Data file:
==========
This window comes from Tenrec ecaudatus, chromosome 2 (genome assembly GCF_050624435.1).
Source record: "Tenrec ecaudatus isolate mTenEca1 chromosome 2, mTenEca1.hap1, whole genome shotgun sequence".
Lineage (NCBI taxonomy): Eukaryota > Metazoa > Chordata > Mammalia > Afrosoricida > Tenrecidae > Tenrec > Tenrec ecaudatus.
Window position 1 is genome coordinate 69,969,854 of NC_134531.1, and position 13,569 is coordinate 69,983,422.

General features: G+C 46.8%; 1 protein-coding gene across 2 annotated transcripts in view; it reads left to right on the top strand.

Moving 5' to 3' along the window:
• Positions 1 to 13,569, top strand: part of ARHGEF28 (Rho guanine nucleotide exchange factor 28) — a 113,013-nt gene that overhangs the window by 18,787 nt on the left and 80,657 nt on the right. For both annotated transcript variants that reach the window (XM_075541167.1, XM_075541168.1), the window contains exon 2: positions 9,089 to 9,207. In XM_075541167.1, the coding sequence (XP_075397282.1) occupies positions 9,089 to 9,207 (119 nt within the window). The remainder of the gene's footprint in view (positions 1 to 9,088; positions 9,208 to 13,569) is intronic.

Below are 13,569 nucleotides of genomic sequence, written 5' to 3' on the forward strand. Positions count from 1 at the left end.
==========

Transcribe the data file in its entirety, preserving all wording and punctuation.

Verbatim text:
This window comes from Tenrec ecaudatus, chromosome 2 (genome assembly GCF_050624435.1).
Source record: "Tenrec ecaudatus isolate mTenEca1 chromosome 2, mTenEca1.hap1, whole genome shotgun sequence".
Lineage (NCBI taxonomy): Eukaryota > Metazoa > Chordata > Mammalia > Afrosoricida > Tenrecidae > Tenrec > Tenrec ecaudatus.
Window position 1 is genome coordinate 69,969,854 of NC_134531.1, and position 13,569 is coordinate 69,983,422.

General features: G+C 46.8%; 1 protein-coding gene across 2 annotated transcripts in view; it reads left to right on the top strand.

Moving 5' to 3' along the window:
• Positions 1 to 13,569, top strand: part of ARHGEF28 (Rho guanine nucleotide exchange factor 28) — a 113,013-nt gene that overhangs the window by 18,787 nt on the left and 80,657 nt on the right. For both annotated transcript variants that reach the window (XM_075541167.1, XM_075541168.1), the window contains exon 2: positions 9,089 to 9,207. In XM_075541167.1, the coding sequence (XP_075397282.1) occupies positions 9,089 to 9,207 (119 nt within the window). The remainder of the gene's footprint in view (positions 1 to 9,088; positions 9,208 to 13,569) is intronic.

Below are 13,569 nucleotides of genomic sequence, written 5' to 3' on the forward strand. Positions count from 1 at the left end.